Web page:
'Super Crane' gets back to work on Tappan Zee
Now that spring is finally here, the "I Lift New York Super Crane" got back to work on the new Tappan Zee Bridge Friday.
The super crane, that is one of the world's largest floating cranes, will play a major role in the construction of the new $3.2 billion bridge.
The crane made a 6,000-mile journey from San Francisco through the Panama Canal and arrived in the Hudson Valley this past fall. It sits on a 384-foot barge and is strong enough to lift 1,900 tons at a time.
Engineers say that the super crane will allow crews to set an entire span of super structure at one time. They say being able to build components of the bridge out on the water rather than on land makes a big difference in the building process.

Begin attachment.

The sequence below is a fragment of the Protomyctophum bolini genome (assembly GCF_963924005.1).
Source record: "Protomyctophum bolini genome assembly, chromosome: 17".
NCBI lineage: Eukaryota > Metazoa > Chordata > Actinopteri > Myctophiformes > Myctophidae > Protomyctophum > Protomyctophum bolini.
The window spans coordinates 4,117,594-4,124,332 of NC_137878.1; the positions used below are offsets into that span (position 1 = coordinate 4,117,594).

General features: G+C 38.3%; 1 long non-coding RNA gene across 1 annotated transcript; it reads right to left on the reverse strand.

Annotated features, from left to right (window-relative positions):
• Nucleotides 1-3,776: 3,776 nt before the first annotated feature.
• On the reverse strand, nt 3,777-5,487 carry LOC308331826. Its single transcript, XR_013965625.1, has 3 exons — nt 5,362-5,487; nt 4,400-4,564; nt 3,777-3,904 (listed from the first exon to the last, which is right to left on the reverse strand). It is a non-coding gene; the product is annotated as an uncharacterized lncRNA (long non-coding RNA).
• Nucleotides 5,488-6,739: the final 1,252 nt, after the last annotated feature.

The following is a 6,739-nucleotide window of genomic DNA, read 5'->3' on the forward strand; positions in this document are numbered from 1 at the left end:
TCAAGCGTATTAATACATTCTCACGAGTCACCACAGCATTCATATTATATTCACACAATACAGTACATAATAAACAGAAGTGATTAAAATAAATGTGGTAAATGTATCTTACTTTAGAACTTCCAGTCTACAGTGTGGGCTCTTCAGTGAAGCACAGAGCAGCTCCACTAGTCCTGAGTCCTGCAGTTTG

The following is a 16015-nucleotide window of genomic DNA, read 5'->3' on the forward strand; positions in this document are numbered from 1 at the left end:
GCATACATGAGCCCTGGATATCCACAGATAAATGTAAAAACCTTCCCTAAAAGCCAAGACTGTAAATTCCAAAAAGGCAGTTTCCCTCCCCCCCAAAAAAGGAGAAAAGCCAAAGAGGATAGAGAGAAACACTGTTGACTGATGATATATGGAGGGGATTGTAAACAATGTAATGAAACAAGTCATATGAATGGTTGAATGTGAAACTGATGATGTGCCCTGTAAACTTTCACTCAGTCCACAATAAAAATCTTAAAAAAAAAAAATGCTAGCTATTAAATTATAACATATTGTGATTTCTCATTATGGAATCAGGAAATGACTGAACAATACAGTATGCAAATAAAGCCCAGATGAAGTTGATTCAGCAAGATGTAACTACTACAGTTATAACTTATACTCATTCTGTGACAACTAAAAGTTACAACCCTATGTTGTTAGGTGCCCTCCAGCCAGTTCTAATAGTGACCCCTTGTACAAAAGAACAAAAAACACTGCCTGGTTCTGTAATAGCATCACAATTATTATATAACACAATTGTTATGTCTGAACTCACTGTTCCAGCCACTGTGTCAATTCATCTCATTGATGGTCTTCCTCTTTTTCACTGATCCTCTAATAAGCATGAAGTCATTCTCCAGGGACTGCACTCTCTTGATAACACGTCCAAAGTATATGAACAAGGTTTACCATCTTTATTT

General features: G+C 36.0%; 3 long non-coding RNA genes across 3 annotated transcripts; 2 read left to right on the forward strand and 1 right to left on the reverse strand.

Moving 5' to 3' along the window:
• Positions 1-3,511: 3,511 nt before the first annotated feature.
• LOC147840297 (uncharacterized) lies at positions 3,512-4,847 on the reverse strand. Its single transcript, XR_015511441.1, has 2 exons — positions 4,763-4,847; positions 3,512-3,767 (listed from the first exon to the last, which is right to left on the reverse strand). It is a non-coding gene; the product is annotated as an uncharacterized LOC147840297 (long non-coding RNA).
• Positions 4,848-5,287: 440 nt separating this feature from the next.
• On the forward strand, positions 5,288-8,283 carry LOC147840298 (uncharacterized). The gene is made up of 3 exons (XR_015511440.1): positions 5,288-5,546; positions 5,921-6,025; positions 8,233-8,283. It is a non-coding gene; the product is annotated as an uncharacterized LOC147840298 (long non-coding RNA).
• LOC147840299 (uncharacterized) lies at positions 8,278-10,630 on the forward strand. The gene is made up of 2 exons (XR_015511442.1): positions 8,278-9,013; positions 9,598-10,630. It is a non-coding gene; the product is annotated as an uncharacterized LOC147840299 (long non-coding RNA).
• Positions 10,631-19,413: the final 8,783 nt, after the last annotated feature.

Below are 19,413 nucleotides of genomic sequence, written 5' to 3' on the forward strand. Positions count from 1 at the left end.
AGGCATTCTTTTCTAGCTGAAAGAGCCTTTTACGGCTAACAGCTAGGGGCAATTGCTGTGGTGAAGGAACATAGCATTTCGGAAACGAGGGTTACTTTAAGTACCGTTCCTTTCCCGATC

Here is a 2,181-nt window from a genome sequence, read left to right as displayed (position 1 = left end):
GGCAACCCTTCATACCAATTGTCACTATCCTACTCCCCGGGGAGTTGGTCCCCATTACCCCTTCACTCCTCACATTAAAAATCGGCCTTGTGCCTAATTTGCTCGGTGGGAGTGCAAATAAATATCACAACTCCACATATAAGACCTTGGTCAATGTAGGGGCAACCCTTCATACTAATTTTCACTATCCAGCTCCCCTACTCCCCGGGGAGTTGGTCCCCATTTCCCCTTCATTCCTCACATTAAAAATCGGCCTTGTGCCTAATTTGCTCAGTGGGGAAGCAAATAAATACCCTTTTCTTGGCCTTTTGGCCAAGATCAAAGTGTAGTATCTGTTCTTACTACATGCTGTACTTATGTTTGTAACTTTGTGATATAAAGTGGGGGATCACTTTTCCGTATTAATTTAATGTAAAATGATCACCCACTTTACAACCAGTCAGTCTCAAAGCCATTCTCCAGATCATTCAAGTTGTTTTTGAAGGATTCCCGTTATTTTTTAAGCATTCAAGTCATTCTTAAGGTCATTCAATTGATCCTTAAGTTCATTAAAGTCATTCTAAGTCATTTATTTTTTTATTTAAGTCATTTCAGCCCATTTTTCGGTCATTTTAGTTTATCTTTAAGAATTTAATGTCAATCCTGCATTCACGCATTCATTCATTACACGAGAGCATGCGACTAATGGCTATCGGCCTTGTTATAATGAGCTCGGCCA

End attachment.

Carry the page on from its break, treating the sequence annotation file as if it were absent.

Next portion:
"Working on the water is one of the challenges of a project like this," said National Bridge Chief Engineer Ted Zoli. "A crane allows you to pick up large elements in single picks, which really makes a big difference in terms of your ability to deliver a project on a tight schedule."
State officials say crews will use the crane to lift sections of the new bridge that weighs 900-1,100 tons and get it all into place. The crane will also be used to demolish the existing bridge.